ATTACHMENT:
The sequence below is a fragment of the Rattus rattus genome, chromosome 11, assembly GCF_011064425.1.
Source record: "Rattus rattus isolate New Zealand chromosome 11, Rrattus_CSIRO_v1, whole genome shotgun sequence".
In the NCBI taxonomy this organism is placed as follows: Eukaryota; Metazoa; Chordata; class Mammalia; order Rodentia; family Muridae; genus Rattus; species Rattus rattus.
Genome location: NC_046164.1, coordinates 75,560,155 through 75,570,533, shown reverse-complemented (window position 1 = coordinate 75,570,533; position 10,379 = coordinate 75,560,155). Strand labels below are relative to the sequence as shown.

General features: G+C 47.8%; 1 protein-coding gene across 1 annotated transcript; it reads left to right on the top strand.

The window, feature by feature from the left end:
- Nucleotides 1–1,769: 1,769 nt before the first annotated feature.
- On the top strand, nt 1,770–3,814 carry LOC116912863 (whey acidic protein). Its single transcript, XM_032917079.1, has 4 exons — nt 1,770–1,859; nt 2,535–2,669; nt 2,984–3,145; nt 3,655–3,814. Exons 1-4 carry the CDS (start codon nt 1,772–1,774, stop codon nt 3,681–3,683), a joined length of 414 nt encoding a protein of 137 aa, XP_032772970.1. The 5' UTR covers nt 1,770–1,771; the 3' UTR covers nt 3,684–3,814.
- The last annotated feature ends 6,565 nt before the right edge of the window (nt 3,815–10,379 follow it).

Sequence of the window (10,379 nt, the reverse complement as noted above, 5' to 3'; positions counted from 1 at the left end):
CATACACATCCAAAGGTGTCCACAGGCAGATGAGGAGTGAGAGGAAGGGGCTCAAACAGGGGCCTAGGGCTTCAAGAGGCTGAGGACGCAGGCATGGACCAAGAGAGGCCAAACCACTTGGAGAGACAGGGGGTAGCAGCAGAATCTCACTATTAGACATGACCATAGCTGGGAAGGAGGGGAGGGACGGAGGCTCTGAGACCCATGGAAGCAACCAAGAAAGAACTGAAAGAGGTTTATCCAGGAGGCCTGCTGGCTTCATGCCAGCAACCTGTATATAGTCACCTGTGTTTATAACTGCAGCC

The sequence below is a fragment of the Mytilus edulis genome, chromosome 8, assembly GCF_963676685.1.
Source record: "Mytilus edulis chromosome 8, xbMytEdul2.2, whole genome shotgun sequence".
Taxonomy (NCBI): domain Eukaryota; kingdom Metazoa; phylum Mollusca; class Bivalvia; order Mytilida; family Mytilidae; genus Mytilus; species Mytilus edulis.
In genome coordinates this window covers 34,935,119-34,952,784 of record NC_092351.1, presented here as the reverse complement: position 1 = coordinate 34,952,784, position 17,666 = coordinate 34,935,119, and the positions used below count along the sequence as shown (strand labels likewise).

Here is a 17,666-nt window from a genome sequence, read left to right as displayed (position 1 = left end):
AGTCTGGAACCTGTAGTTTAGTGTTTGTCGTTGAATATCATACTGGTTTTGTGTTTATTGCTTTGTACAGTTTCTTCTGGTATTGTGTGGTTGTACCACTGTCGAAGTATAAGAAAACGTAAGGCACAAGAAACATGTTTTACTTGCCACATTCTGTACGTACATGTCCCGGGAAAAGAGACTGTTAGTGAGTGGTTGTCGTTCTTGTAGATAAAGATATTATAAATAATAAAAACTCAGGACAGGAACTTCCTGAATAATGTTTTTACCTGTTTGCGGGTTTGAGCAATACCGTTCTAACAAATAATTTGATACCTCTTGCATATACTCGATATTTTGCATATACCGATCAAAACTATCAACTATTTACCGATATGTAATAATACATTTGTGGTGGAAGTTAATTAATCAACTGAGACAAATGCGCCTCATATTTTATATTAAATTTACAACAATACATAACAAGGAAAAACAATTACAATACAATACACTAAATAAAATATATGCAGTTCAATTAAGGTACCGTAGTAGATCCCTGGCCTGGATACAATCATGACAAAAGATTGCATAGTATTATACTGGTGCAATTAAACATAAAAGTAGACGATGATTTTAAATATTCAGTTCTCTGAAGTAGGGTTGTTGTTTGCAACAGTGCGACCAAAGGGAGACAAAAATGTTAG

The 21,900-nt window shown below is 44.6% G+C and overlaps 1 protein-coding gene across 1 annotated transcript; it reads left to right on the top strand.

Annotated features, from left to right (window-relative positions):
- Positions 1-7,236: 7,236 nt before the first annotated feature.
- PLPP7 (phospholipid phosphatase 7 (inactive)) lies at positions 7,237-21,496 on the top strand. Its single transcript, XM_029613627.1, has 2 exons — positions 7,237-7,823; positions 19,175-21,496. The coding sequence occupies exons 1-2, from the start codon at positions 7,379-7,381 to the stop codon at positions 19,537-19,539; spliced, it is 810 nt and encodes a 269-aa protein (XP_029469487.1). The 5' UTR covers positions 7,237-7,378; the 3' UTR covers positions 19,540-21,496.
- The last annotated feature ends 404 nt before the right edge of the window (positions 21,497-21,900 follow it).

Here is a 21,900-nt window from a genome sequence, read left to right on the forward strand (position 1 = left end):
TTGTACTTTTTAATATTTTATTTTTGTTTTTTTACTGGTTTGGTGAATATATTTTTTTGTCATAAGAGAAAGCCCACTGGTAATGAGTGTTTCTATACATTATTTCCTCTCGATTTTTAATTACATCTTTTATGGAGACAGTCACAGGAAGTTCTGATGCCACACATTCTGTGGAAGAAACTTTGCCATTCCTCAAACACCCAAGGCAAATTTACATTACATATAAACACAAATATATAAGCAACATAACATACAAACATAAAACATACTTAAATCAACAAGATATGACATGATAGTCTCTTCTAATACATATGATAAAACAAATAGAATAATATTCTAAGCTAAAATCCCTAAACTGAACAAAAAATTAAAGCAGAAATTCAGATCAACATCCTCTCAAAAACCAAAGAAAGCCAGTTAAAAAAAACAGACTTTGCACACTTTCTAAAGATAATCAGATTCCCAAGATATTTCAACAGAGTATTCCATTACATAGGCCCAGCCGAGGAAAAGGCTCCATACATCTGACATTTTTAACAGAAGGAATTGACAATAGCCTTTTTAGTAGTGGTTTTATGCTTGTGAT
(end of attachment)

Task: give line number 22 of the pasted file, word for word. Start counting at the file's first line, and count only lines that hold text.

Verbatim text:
- The last annotated feature ends 404 nt before the right edge of the window (positions 21,497-21,900 follow it).